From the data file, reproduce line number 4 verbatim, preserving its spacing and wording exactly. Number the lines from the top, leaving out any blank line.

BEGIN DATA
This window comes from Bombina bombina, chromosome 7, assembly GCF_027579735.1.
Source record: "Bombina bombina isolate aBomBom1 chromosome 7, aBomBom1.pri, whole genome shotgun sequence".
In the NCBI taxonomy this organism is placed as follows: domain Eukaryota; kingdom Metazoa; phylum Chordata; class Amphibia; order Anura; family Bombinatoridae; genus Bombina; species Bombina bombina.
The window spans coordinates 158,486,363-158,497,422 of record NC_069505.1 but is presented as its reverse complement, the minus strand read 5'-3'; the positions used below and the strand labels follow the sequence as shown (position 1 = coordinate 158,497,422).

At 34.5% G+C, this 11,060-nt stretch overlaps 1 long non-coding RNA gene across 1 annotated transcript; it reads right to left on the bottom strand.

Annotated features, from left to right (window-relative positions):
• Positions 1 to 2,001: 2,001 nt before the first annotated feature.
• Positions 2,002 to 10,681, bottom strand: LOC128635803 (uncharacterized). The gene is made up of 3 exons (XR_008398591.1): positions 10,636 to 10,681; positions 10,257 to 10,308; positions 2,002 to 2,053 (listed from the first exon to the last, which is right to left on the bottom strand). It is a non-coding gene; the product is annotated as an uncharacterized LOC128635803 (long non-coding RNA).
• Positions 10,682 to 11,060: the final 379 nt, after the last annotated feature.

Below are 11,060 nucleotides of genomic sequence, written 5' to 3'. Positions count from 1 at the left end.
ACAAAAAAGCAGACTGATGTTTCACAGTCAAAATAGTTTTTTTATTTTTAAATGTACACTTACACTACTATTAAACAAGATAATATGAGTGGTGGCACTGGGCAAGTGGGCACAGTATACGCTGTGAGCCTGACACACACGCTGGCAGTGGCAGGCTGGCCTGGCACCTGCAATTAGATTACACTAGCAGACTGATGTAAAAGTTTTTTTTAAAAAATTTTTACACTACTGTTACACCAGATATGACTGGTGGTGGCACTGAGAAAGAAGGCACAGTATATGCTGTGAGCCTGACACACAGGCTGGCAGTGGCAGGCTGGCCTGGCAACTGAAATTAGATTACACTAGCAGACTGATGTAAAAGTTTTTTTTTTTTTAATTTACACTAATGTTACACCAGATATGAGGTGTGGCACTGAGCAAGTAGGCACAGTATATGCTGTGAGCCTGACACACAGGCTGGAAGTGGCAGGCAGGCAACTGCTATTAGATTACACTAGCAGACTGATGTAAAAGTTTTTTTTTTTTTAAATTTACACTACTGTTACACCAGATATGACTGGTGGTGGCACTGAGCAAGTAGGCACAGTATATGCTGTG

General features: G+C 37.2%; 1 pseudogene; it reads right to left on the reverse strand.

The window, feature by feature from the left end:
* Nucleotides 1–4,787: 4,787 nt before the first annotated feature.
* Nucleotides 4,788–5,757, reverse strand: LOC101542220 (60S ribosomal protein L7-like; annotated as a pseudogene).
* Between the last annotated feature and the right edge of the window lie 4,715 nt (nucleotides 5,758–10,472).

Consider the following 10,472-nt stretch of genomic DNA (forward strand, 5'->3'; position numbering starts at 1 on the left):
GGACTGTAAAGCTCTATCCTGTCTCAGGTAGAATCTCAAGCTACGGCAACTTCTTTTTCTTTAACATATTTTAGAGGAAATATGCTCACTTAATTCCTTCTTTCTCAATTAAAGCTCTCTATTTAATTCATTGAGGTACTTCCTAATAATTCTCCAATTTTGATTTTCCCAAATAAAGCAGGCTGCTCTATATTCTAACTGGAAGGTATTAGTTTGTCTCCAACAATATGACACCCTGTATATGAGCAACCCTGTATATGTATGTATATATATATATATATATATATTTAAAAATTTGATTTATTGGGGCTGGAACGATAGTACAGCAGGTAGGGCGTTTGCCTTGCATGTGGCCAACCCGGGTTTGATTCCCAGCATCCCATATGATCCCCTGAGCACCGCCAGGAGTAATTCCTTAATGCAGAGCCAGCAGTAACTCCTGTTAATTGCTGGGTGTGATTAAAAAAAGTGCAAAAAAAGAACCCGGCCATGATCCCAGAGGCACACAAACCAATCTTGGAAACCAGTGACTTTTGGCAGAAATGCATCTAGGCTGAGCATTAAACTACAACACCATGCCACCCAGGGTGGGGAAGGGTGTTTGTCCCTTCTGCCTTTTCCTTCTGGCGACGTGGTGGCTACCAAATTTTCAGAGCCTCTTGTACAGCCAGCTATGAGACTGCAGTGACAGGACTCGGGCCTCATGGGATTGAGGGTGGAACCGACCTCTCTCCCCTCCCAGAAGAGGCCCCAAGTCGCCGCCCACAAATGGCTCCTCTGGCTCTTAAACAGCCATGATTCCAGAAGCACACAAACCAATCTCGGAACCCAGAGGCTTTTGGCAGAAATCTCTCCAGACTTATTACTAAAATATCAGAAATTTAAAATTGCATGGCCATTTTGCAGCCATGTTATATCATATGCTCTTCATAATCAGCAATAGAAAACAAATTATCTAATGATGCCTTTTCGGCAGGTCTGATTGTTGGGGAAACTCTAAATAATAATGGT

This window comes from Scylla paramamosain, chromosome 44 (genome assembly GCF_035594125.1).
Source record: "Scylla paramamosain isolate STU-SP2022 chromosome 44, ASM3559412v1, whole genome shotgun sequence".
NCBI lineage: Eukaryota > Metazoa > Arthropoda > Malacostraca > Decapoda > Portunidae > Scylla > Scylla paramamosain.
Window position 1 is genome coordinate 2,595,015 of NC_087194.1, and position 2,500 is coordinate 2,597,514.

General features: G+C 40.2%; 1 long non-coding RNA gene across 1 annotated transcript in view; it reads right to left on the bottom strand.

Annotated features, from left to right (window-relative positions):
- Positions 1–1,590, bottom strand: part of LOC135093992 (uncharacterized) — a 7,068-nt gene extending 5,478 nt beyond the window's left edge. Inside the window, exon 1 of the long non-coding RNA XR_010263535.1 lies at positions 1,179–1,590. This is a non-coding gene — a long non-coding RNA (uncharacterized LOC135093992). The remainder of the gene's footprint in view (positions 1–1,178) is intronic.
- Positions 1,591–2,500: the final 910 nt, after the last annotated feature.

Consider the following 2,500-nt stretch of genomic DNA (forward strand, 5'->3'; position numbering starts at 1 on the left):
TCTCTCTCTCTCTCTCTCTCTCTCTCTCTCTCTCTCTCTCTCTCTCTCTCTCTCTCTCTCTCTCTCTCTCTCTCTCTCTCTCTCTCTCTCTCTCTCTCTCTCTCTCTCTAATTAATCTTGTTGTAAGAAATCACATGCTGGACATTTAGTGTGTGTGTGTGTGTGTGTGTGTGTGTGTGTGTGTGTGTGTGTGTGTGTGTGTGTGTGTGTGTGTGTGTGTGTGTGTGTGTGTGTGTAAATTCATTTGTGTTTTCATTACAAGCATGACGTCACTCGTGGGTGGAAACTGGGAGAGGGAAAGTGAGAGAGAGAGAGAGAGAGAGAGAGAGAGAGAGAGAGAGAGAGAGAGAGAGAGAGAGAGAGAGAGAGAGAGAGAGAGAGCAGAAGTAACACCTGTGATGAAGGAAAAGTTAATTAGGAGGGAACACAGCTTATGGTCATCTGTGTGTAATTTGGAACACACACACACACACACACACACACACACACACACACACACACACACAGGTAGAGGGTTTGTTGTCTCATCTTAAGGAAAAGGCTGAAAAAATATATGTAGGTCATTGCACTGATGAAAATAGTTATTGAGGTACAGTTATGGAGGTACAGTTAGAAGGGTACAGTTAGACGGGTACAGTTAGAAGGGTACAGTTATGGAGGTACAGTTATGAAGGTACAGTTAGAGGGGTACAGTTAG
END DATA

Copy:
The window spans coordinates 158,486,363-158,497,422 of record NC_069505.1 but is presented as its reverse complement, the minus strand read 5'-3'; the positions used below and the strand labels follow the sequence as shown (position 1 = coordinate 158,497,422).